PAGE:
Porsche 911 GT3 RS: engine

Speaking of the engine, the new GT3 RS gets the same naturally aspirated 4.0-litre flat-six revving to a hysterical 9,000rpm. Hotter camshafts have upped power by a very mild 5hp to 525hp. The standard seven-speed PDK gearbox (there’s no manual) has an overall shorter gear ratio than the 911 GT3. However, it’s clear that Porsche this naturally aspirated engine, unlike a turbo, has reached its limit, and Porsche has squeezed out whatever it could. But that doesn’t make it a slow car by any stretch of imagination.

GT3 RS’ undistilled and exhilarating driving experience will leave you smiling for days.

It will bolt to 100kph from rest in 3.2 seconds and hit a max speed of 296kph. However, what defines the new GT3 RS is aerodynamics and Porsche’s laser focus on aero can be seen even in small details like the suspension’s wing-like shaped wishbone arms, which themselves generate 40kg of downforce at Vmax! In fact, every scoop, duct and vent on the 911 GT3 RS’ body isn’t just for show, but to maximise and effectively harness every molecule of wind.

Porsche 911 GT3 RS: interior

The all-black cabin finished in black leather, black Race-Tex and carbon fibre is typically RS. You have to pay extra for the Weissach Package, which gets carbon fibre garnishing on the mirrors, the massive rear wing, the bonnet and the roof. If you are a track day junkie or want to go racing, you may want to opt for the Clubsport package that comes at no extra cost and includes a steel roll bar, fire extinguishers and a six-point harness.

Four buttons on steering wheel leave you lots to play with, including nine levels of traction control.

Settle into the snug carbon-fibre seats and you know you’re in Porsche territory. They have a thin cushion, but all-round support is fantastic so they are comfortable too. And you feel fast just sitting in the deeply contoured bucket. If you want more padding and comfort, you can tick the ‘Sport Seats Plus’ box on the options list at no extra cost.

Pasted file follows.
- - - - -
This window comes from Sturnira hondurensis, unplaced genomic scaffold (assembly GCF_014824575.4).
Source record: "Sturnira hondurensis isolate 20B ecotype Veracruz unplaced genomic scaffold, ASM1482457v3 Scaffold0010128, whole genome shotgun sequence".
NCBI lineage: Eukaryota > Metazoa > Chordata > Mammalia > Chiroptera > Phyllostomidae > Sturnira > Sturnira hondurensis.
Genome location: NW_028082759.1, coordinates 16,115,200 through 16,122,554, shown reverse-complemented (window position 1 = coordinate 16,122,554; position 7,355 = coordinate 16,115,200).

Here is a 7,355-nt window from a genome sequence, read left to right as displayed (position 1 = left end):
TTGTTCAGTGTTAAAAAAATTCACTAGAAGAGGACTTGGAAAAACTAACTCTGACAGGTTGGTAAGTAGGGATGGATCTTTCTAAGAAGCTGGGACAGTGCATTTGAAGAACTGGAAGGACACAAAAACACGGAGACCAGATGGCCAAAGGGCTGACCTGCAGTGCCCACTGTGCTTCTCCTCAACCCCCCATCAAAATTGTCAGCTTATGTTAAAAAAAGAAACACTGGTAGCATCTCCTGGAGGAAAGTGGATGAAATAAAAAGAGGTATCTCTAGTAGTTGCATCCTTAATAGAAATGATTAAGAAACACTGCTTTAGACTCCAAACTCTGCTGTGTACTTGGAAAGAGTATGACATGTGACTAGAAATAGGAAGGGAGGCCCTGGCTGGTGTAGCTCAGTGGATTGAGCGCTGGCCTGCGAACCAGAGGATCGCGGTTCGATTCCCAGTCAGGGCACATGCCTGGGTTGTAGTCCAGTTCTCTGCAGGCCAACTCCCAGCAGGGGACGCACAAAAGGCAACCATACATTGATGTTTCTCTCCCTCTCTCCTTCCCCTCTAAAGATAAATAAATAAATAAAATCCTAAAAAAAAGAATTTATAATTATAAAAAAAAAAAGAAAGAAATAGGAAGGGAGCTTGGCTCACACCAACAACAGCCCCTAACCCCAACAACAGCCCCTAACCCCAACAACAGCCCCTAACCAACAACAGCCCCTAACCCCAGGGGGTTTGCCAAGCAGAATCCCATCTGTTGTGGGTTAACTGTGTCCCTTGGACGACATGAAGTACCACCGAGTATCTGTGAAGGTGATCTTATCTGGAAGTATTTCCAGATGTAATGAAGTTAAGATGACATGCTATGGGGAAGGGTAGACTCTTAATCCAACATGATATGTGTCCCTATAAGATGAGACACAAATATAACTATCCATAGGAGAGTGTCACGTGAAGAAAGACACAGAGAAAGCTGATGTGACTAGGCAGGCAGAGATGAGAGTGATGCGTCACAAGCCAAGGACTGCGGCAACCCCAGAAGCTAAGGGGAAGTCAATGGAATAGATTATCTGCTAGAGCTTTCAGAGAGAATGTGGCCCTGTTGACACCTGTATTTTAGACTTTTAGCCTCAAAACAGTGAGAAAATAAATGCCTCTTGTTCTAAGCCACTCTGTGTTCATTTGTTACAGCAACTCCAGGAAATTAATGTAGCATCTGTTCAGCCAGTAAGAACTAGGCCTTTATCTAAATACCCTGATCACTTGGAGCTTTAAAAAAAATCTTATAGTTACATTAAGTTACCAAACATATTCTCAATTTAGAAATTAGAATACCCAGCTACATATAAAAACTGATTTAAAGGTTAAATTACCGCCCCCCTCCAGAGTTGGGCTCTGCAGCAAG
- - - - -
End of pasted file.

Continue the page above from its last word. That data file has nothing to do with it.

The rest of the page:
No manual option but you won’t miss it. 7-speed PDK is flawless.

The big tachometer redlines at 9,000rpm, and takes centre stage in the traditional five dial instrument cluster, which is Porsche’s way of saying the engine is king. The steering wheel is again a familiar Porsche design and gets four dials to change myriad functions that can dramatically change the dynamics of the car. There are three driving modes: Normal, Sport and Track, and it’s in the latter that you can change individual settings like the suspension’s bump and rebound and the differential lock rates. This is serious stuff and you need to be a real pro with a race engineer in tow to figure out what are the best combinations for you!

Porsche 911 GT3 RS: driving

A fleet of 911 GT3 RS’ are lined-up in the pitlane at Silverstone, one of the fastest circuits on the Formula 1 calendar and the home of the British Grand Prix. This ultra fast circuit, with its assortment of high speed corners makes it the ideal venue to the sample the aerodynamic innovations the GT3 RS is bristling with.

Trouble is the typically English weather was far from ideal. A strong and steady drizzle all morning soaked the track, and hence, instead of marvelling at all the high downforce and lateral grip the 911 GT3 RS is capable of, I was slithering around on Michelin Pilot Sport Cup 2 tyres (which don’t exactly like water), testing the car’s traction control system to the max.

My first four laps in the GT3 RS were spent tip toeing around a drenched Silverstone in Track mode. An aggressive or early squeeze of the throttle pedal would snap the tail sideways, but the electronic minders that came into play ensured I had enough of a safety net. The ESC was firmly on to keep me from spinning wildly. It’s in the rain that you can really test and even enjoy the nine levels of traction control.